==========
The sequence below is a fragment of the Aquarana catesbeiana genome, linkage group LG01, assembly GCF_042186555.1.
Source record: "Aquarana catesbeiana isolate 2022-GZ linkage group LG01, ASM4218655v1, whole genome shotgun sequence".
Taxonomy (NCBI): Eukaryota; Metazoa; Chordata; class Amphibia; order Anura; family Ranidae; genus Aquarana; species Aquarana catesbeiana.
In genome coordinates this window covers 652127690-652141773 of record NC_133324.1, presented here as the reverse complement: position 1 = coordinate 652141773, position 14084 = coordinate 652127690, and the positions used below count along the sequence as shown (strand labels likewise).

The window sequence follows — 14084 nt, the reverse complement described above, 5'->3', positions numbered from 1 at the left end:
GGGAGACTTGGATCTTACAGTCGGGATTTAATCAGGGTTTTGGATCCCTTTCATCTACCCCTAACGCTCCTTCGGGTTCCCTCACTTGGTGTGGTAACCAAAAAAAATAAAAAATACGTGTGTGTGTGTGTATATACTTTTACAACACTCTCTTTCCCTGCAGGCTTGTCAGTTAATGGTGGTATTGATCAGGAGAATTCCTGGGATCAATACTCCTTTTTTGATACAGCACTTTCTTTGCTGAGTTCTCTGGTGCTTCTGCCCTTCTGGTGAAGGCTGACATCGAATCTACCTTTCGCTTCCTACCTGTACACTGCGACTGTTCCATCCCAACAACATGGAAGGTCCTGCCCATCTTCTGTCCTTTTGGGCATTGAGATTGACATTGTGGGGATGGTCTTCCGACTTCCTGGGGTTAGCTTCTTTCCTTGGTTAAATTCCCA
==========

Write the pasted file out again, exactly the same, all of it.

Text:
The sequence below is a fragment of the Aquarana catesbeiana genome, linkage group LG01, assembly GCF_042186555.1.
Source record: "Aquarana catesbeiana isolate 2022-GZ linkage group LG01, ASM4218655v1, whole genome shotgun sequence".
Taxonomy (NCBI): Eukaryota; Metazoa; Chordata; class Amphibia; order Anura; family Ranidae; genus Aquarana; species Aquarana catesbeiana.
In genome coordinates this window covers 652127690-652141773 of record NC_133324.1, presented here as the reverse complement: position 1 = coordinate 652141773, position 14084 = coordinate 652127690, and the positions used below count along the sequence as shown (strand labels likewise).

The window sequence follows — 14084 nt, the reverse complement described above, 5'->3', positions numbered from 1 at the left end:
GGGAGACTTGGATCTTACAGTCGGGATTTAATCAGGGTTTTGGATCCCTTTCATCTACCCCTAACGCTCCTTCGGGTTCCCTCACTTGGTGTGGTAACCAAAAAAAATAAAAAATACGTGTGTGTGTGTGTATATACTTTTACAACACTCTCTTTCCCTGCAGGCTTGTCAGTTAATGGTGGTATTGATCAGGAGAATTCCTGGGATCAATACTCCTTTTTTGATACAGCACTTTCTTTGCTGAGTTCTCTGGTGCTTCTGCCCTTCTGGTGAAGGCTGACATCGAATCTACCTTTCGCTTCCTACCTGTACACTGCGACTGTTCCATCCCAACAACATGGAAGGTCCTGCCCATCTTCTGTCCTTTTGGGCATTGAGATTGACATTGTGGGGATGGTCTTCCGACTTCCTGGGGTTAGCTTCTTTCCTTGGTTAAATTCCCA